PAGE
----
A discussion follows about using the clear casserole lids for doors and some problems of them breaking. Paul talks about different kinds of glass that could be used with better results. Some types of glass work better than others. The cyclone has a casserole lid as a door. Pyrex is a brand name and it used to be fairly high temperature resistant. The newer lids are no longer capable of handling the higher temperatures. When the cob is fresh and wet it tends to generate steam which cracks the lids. Moving the door away from the fire will help reduce the issue with cracking. The trick seems to be keeping the door farther away from the fire. There is a thread on permies about the casserole door. Pyrex has changed to soda glass and it does not hold up as well and it tends to explode when it gets too hot. Amber cookware seems to tolerate warmer temperatures. A conventional wood stove runs at about 1000 degrees. The amber glass can handle about 1300 degrees where soda glass maxes out at about 450 degrees. Paul reminds us that we are trying to get to 2600 degrees with a RMH so none of these glasses work well for that. The glass also works to cool the fire which is not what we want. Paul thinks that using the glass lets some of the heat escape before the secondary burn. Do not use too much glass and it is something to use with caution when designing a RMH. Paul loves the idea of using the casserole lid instead of the metal frame door. The door fabrication alone takes several days. The casserole idea is a magnificently simple solution. One thing to note, the cyclone heater has no barrel. If you wanted a RMH that does not look like it has a barrel, you have a trade off because it has not barrel. You have to be careful if you add to much cob then the RMH will not work properly. Kirk (aka Donkey) has come up with a good design that strikes a balance using a stratification chamber. This design is slow to heat up but once started it stays hot, maybe even too hot but it does keep the space warm through the night. The cyclone does provide a stable temperature over a long period of time because of the large mass. Knowing the benefits of thermal mass is important when using the cyclone. If you are only looking to use it for one day, then it may not be the right solution. There are some Rocket Mass Heaters coming out of the Ukraine that are square instead of round. These are batch rocket based masonry heaters. These may be acceptable to insurance companies because masonry heaters are pretty well defined in the codes.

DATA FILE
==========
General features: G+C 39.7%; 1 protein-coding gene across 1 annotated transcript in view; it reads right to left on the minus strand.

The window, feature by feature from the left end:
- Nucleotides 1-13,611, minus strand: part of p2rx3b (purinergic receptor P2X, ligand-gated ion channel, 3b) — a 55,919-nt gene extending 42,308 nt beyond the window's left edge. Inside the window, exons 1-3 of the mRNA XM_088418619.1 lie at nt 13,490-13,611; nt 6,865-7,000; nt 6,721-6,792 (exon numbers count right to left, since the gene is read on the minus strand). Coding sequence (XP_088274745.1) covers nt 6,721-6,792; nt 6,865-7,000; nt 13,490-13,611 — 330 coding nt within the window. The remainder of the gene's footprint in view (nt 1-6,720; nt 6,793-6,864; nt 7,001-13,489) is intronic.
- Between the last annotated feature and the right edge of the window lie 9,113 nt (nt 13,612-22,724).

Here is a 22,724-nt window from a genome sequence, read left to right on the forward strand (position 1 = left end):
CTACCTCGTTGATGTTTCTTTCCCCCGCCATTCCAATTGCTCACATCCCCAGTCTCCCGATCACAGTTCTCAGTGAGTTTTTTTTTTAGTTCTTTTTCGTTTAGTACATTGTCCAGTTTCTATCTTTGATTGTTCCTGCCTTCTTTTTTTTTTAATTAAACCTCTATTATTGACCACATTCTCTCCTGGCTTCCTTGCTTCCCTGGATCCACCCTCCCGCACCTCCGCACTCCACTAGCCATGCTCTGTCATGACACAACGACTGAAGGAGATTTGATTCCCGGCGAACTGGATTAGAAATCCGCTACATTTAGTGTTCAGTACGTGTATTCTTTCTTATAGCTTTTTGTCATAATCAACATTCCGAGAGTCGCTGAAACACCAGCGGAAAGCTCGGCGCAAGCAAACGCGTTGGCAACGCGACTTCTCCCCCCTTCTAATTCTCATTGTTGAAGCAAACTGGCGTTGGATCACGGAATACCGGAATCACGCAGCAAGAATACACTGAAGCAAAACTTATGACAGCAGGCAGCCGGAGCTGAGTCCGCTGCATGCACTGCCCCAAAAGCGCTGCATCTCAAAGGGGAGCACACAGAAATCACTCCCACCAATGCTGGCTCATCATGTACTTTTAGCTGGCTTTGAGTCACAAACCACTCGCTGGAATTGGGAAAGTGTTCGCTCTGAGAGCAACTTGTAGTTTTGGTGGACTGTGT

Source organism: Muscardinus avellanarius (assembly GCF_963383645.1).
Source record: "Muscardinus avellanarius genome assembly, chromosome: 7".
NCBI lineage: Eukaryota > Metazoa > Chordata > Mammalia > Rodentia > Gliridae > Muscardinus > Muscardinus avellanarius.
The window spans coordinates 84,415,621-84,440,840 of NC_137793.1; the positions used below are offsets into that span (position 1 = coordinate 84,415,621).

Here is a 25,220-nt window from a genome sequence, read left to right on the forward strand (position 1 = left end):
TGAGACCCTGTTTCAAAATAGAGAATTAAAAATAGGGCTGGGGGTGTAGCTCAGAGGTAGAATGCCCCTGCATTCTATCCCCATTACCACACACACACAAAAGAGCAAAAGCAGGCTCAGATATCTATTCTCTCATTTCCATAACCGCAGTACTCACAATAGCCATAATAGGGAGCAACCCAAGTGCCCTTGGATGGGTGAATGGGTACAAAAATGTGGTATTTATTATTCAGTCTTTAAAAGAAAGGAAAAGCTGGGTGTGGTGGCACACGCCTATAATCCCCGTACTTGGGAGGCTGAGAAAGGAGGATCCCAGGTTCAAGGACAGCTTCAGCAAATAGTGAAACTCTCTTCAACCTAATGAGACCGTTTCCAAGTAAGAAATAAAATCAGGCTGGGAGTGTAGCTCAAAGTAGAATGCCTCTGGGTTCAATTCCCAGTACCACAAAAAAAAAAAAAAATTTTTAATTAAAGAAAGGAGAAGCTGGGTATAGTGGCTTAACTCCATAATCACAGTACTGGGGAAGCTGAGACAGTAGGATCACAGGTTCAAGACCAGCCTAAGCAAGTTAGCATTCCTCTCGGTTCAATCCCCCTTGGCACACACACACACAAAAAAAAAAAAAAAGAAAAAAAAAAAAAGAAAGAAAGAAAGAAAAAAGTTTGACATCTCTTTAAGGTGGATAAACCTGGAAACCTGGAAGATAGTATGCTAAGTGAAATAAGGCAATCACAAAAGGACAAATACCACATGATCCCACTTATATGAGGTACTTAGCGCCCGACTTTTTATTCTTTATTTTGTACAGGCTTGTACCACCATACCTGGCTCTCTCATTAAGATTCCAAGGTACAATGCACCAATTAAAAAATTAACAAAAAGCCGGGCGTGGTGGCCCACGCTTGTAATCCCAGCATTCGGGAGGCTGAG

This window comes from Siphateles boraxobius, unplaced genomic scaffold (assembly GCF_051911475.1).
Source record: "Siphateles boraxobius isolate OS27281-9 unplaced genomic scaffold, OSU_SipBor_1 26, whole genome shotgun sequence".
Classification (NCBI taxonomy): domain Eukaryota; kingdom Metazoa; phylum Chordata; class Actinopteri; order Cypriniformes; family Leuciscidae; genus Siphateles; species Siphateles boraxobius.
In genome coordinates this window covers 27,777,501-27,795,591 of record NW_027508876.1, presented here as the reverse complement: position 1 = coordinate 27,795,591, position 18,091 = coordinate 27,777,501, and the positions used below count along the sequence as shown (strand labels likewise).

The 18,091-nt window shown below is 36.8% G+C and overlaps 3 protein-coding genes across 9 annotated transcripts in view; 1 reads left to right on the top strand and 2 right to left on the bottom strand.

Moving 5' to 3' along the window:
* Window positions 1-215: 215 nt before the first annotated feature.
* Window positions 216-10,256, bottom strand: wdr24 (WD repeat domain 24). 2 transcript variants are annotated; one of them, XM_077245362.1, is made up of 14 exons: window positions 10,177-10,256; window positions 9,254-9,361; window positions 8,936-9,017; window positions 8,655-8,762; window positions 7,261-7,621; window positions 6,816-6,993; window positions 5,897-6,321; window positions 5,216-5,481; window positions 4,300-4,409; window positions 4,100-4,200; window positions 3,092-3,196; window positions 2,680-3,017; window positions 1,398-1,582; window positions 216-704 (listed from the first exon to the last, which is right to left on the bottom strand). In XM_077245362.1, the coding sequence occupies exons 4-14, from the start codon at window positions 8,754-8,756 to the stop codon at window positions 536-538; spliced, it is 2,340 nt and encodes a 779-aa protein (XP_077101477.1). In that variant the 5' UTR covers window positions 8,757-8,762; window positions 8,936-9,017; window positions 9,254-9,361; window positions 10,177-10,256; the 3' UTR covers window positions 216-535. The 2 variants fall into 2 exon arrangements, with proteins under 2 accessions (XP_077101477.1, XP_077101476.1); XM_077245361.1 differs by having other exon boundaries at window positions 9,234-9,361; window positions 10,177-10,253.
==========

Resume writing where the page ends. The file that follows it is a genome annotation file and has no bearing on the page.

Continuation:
A discussion of the season extender is next. This was built with seven barrels laid end to end to create a giant Pringle type can under a hugelkultur mound. Paul hopes he can use this to plant tomatoes earlier in the spring. This giant can is perfectly level and is very wet tolerant. Inside the barrel they started with a basic 8″ RMH J-tube. The core is made with firebrick and insulated firebrick around the heat riser. The riser is two drums welded together so it sits about six feet high. The riser is insulated with perlite and ceramic wool. There is an exhaust tube that goes down into the Pringles can that sits under the hugel bed. There is some discussion that maybe five barrels would probably have worked better than the seven unit design. The barrels are the radiant surface with the ends are exposed for cleaning and inspection purposes. This design also has a small seat where you can sit and feed the fire. The exhaust goes back up and out through the manifold where the exhaust leaves the heat riser. The chimney needs a little heat to help it function better when it is very cold. The heat is being pulled from the bottom of the stratification chamber. The design of the chamber size is also an important factor. A discussion of the Facebook group versus the permies forum on RMH’s comes up. Paul is NOT a fan of Facebook and thinks it is better to have the information at permies because Google search will not include Facebook links.
Credit: Kevin Murphy